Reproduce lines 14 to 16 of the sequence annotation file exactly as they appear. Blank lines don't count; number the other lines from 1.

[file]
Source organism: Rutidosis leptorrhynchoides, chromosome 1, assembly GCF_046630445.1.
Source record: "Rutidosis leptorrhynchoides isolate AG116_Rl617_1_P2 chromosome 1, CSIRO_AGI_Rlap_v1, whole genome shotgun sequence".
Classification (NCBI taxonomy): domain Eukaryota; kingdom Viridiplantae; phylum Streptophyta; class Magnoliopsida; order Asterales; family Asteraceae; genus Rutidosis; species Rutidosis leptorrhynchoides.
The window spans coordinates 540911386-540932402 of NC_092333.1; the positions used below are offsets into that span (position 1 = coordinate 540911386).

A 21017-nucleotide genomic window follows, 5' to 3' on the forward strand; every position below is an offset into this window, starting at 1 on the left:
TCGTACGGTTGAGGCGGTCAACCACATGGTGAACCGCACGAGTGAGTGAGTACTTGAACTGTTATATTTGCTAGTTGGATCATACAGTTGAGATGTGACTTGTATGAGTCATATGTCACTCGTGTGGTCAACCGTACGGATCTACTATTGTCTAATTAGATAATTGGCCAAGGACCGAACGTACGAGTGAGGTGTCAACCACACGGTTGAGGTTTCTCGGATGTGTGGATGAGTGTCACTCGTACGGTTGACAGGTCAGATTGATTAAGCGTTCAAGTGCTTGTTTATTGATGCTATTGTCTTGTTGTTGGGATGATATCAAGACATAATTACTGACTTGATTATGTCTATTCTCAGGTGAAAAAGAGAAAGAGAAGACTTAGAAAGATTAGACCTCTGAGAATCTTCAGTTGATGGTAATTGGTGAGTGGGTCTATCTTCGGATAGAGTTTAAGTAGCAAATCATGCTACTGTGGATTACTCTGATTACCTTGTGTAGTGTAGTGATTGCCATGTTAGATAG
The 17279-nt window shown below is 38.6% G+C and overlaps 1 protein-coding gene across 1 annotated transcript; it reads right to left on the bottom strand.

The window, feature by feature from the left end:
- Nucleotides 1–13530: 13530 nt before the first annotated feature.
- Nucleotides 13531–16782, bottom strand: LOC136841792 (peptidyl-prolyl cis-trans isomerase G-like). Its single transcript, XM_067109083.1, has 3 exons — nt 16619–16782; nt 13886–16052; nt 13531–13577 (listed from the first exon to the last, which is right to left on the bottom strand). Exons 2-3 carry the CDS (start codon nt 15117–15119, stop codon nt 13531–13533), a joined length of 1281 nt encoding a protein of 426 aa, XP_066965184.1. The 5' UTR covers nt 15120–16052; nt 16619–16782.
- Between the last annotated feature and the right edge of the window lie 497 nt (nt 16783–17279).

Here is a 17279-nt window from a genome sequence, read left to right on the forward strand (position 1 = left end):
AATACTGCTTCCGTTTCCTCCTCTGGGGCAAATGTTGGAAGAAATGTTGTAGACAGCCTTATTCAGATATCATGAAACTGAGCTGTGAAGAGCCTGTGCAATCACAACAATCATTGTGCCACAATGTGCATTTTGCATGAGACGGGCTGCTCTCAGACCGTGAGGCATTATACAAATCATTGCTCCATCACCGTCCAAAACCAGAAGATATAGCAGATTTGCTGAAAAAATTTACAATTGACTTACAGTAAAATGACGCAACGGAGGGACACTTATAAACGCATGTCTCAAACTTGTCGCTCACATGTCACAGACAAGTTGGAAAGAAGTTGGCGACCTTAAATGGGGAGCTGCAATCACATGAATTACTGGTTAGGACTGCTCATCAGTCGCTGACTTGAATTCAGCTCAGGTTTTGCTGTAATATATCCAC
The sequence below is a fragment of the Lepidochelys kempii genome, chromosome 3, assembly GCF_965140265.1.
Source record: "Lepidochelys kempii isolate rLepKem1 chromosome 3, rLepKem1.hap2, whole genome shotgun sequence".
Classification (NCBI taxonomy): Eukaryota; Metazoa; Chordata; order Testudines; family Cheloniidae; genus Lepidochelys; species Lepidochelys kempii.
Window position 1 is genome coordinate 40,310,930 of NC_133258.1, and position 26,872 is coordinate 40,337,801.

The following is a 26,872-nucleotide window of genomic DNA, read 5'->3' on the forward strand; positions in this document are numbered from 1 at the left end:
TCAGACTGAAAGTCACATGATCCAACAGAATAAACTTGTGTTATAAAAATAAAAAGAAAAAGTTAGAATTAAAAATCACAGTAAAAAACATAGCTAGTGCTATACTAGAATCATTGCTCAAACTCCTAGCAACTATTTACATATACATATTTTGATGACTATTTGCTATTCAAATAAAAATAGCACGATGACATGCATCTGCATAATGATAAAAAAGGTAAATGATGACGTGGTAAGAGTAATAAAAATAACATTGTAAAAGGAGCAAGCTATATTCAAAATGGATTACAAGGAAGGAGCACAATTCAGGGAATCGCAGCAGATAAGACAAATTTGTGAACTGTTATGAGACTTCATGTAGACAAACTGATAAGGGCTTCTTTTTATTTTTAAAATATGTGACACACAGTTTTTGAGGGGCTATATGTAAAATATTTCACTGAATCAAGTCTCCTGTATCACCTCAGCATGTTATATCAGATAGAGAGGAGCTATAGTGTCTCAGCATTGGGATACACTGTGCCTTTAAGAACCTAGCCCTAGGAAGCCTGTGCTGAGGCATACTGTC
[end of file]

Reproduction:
The sequence below is a fragment of the Lepidochelys kempii genome, chromosome 3, assembly GCF_965140265.1.
Source record: "Lepidochelys kempii isolate rLepKem1 chromosome 3, rLepKem1.hap2, whole genome shotgun sequence".
Classification (NCBI taxonomy): Eukaryota; Metazoa; Chordata; order Testudines; family Cheloniidae; genus Lepidochelys; species Lepidochelys kempii.